Chapter: Artificial Intelligence

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Feed Forward neural network

The neural networks consist of multiple layers of computational units, usually interconnected in a feed forward way. The feed forward neural networks are the first, simplest type of artificial neural networks devised.

Feed Forward neural network

 

The neural networks consist of multiple layers of computational units, usually interconnected in a feed forward way. The feed forward neural networks are the first, simplest type of artificial neural networks devised. In this network, the information moves in only one direction, forward from the input nodes, through the hidden nodes and to the output nodes. There are no cycles or loops in the network. In other way we can say the feed forward neural network is one that does not have any connections from output to input. All inputs with variable weights are connected with every other node. A single layer feed forward network has one layer of nodes, whereas a multilayer feed forward network has multiple layers of nodes. The structure of a feed forward multilayer network is given in figure.

 

 

Data are introduced into the system through an input layer. This is followed by processing in one or more intermediate (hidden layers). Output data emerge from the network’s final layer. The transfer functions contained in the individual neurons can be almost anything. The input layer is also called as Zeroth layer, of the network serves to redistribute input values and does no processing. The output of this layer is described mathematically as follows.


 

The input to each neuron in the first hidden layer in the network is a summation all weighted connections between the input or Zeroth layer and the neuron in the first hidden layer. We will write the weighted sum as net sum or net input. We can write the net input to a neuron from the first layer as the product of that input vector im and weight factor wm plus a bias term q. The total weighted input to the neuron is a summation of these individual input signals described as follows.

 


Where N represents the number of neurons in the input layer.

 

The net sum to the neuron is transformed by the neuron’s activation or transfer function, f to produce a new output value for the neuron. With back propagation, this transfer function is most commonly either a sigmoid or a linear function. In addition to the net sum, a bias term q is generally added to offset the input. The bias is designed as a weight coming from a unitary valued input and denoted as W0. So, the final output of the neuron is given by the following equation.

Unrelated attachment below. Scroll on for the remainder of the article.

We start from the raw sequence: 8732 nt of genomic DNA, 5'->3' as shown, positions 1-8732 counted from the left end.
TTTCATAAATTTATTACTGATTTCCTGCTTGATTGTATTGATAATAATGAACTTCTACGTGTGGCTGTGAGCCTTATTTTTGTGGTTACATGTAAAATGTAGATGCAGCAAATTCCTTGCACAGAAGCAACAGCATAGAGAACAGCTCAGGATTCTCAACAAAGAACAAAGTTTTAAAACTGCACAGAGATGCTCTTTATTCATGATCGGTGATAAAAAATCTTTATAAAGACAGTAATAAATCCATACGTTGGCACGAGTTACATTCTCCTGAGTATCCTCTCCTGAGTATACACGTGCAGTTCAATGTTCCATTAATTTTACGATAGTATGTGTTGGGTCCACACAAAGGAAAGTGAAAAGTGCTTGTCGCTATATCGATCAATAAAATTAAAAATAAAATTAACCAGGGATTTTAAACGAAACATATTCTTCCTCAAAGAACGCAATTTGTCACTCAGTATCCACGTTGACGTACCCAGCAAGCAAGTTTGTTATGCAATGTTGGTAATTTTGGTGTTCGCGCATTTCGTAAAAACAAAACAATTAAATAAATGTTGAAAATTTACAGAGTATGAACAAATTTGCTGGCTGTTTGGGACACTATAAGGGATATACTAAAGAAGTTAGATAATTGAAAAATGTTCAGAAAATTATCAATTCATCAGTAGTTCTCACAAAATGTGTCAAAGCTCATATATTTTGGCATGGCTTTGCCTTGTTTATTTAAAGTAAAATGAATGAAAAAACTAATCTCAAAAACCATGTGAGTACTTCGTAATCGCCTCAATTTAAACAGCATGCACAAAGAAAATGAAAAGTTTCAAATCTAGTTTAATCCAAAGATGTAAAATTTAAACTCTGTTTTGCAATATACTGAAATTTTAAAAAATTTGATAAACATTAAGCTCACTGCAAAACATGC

But one question may arise in reader’s mind. Why we are using the hidden layer between the input and output layer? The answer to this question is very silly. Each layer in a multilayer neural network has its own specific function. The input layer accepts input signals from the outside world and redistributes these signals to all neurons in the hidden layer. Actually, the input layer rarely includes computing neurons and thus does not process input patterns. The output layer accepts output signals, or in other words a stimulus patterns, from the hidden layer and established the output patterns of the entire network. Neurons in the hidden layer detect the features, the weights of the neurons represent the features hidden in the input patterns. These features are then used by the output layer in determining the output patterns. With one hidden layer we can represent any continuous function of the input signals and with two hidden layers even discontinuous functions can be represented. A hidden layer hides its desired output. Neurons in the hidden layer cannot be observed through the input/ output behaviour of the network. The desired output of the hidden layer is determined by the layer itself. Generally, we can say there is no obvious way to know what the desired output of the hidden layer should be.

 

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